TCU leadoff hitter Austen Wade is not saying diving into first base is a good idea.
He knows what can happen to your hands.
But last week, in the 11th inning of a scoreless game at Kansas State, trying to beat a ground ball to first base, he kept thinking somebody needed to make something happen.
So he dove.
“Probably a really dumb decision on my part,” he said. “But from my perspective, it was a hustle play. That possibly put a little spark in our dugout.”
It for sure left a bloody gash in Wade’s hand, via the shoe of pitcher Jordan Floyd, and it put him out for the next game. But the dive worked. Wade reached base with the infield single, starting a five-run inning that sent TCU on the way to a Game 1 victory and a series sweep of the Big 12 opponent.
Good work. Don’t do it again.
“Definitely got worried there,” coach Jim Schlossnagle said. “Thought it was going to be worse.”
Schlossnagle was right to fret. Seven weeks in, Wade leads the Horned Frogs in hitting, at .311, heading into a non-conference series against Murray State starting on Friday at Lupton Stadium.
He has reached base in 16 consecutive games, has batted .419 during the Frogs’ nine-game win streak and has a first-inning on-base percentage of .407.
Wade went for X-rays on the hand after the game, and they came back with good news. Nothing broken.
But he got Schlossnagle’s message.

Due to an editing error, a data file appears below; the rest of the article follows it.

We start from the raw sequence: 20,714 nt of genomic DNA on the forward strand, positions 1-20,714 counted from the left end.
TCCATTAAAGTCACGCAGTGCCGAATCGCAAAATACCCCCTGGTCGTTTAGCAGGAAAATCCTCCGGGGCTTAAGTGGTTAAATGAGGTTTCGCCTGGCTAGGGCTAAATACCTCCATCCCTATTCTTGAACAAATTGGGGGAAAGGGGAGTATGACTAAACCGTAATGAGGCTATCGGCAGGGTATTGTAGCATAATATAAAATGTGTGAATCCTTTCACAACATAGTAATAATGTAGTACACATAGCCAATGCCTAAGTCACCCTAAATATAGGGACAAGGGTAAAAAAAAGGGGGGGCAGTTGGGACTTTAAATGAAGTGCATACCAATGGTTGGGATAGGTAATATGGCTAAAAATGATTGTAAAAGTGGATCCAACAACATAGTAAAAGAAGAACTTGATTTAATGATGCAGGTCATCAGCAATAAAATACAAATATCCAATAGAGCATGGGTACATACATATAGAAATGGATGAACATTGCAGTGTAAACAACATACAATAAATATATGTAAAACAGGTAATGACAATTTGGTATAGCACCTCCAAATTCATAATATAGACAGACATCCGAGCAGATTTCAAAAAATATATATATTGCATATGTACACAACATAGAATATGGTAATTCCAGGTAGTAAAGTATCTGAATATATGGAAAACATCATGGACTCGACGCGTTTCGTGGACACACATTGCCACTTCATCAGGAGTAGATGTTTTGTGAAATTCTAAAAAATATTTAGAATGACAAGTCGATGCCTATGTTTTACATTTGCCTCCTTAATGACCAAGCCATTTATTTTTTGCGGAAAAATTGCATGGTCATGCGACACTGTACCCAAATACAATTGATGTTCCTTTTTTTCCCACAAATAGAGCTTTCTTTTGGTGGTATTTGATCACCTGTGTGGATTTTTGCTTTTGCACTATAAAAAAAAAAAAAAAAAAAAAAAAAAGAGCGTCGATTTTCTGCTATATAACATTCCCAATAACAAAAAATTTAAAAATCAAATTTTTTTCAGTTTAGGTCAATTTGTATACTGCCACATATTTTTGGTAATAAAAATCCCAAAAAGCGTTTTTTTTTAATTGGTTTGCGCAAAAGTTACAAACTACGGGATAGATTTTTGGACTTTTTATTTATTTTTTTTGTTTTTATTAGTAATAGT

“I understand him being cautious and saying don’t ever do that again,” Wade said. “But I know for a fact we’ve got guys that can have an impact instantly, whether it’s off the bench, the bullpen, the infield, the outfield. We for sure have depth.”
Still, the TCU lineup is at its best with Wade in it. The left-handed hitting junior from Midland tied the TCU record for walks in a season last year (57 by Matt Curry in 2010), and he has 22 through 28 games this season, a tick off his pace of a year ago. For his career, he has 88 walks to 67 strikeouts in 102 games.
“Ever since he’s been on campus, he’s had a good awareness of the strike zone,” Schlossnagle said. “His freshman year, in the little bit he played, he had nine walks and three strikeouts. He knows a ball from a strike.”
Fourteen months ago, it would have been hard to predict the value Wade has provided. He was far down on the depth chart until two other outfielders, Nolan Brown and Evan Williams, were sidelined for the year by injuries.
Two weeks into that season, Wade took advantage of an open spot in right field and was in the lineup to stay. He became the leadoff hitter in place of Brown and hit .286 with a .434 on-base percentage for a College World Series qualifier.
Now he has played in more than 100 games for TCU, been part of two CWS teams, and is responsible for setting the tone at the plate for the third-ranked team in the country.
“Rather than just saying I really want to hit .420 this year and have as many doubles as I can, well, I’d rather score every possible run I can in every opportunity that I have to get on base,” he said. “If that means taking a walk or having a 10-pitch at-bat that might result in a groundout, every guy in our dugout understands we’re not going to be an easy out. That’s basically my role as a leadoff batter. I want to set the tempo.”
He’s certainly dived right in.
No. 3 TCU vs. Murray State
6:30 p.m. Friday, 2 p.m. Saturday and 1 p.m. Sunday